There are three basic versions of .455 chambered Hand Ejector revolvers made by S&W under contract to the British for WW I. All three groups include some triple locks:

1. “.44 HE - 1st Model”, ‘Triple Lock’, .455 Mark II chambering: 812* factory reconfigured, unassembled or unsold ".44 Spl HE 1st Models", often not stamped .455, original chamberings unknown but most or all were likely originally .44 Spl. For the British there are 666 #s1104 thru 10417 (obviously not all serial #s in this range were used for the 666). The extra 146 in serial range #s 9858-10007 went to the commercial market; 123 in England and 23 in the US [N&J pgs. 204-205]. These 812 .455 TLs were serial #’d in the .44 1st Model serial # range of 1 to 15375.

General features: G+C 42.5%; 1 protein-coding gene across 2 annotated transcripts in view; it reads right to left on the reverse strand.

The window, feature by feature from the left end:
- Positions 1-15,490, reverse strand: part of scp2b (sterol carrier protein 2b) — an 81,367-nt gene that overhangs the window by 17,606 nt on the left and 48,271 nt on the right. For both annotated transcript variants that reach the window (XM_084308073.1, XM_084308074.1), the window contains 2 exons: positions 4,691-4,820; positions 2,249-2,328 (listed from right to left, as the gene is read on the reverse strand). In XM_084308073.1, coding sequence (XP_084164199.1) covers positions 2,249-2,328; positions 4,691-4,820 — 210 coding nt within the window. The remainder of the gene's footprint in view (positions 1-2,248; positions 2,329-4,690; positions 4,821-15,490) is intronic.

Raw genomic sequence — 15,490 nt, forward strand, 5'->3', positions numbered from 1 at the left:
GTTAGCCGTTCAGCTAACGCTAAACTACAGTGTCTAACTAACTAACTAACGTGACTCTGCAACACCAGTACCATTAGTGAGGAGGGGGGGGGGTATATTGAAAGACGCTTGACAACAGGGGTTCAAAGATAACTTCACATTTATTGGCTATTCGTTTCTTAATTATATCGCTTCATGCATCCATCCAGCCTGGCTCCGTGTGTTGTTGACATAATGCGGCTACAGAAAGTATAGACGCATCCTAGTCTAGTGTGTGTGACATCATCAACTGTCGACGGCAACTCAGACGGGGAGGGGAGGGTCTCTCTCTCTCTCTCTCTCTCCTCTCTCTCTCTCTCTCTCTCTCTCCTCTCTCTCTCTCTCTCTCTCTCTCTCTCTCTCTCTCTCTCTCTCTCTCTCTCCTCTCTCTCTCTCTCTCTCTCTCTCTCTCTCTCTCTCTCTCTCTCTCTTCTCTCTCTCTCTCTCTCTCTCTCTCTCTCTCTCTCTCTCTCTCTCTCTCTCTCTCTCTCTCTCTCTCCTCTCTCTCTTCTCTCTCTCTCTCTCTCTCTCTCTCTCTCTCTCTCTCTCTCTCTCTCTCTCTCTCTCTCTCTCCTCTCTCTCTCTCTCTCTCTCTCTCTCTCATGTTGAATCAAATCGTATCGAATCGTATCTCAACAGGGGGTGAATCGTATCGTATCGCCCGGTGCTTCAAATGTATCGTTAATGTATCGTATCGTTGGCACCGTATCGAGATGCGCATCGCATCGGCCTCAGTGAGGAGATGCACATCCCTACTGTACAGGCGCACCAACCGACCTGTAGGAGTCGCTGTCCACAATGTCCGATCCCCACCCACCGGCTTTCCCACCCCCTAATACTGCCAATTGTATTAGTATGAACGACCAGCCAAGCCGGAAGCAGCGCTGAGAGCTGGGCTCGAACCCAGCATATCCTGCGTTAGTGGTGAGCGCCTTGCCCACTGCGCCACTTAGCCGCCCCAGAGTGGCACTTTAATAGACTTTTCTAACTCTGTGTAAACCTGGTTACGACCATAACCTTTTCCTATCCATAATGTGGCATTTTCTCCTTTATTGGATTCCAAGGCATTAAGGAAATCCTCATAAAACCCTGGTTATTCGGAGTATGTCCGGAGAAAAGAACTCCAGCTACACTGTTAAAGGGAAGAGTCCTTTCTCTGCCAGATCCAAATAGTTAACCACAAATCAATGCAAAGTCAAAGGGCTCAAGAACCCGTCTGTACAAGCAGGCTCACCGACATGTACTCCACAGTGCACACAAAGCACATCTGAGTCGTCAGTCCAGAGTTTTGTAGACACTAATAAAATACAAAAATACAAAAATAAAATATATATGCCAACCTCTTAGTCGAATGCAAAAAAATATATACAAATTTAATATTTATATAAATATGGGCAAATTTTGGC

* SCSW reports "over 800", but by shipped serial # count, it’s actually 812, 146 of which are commercial guns [S&W N&J pgs. 203, 204 & 205].

2. “.455 Mark II HE - 1st Model TL” in the new .455 British serial # range 1 to #5461 [H of S&W pg. 201] made 1914-15. Thus creating 63* duplicate serial #s with the 666 “.44 HE 1st Model TL” chambered in .455, 1st version above.

*There are 63 duplicate TL #s existing of the 666 contract listed numbers of .44 HE TLs chambered in .455 (1st version), #s1104-3320 in the .44 HE #range - not all inclusive, known and listed, with 63 of the .455 HE 1st Model TLs (2nd version) #s 1–5461 in the Brit contract # range.


If converted to 45 Colt the correct way, it will still safely shoot the 455 MK I & MK II as well.
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Old 04-22-2017, 08:56 AM
Muley Gil Muley Gil is offline
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"The other item i am fooling with is a 1855maynard cap system springfield made in 1859. I am sure it was used in the war of northern aggression. I have to resolve and get a few parts for the ramrod, and it's gonna get shot too."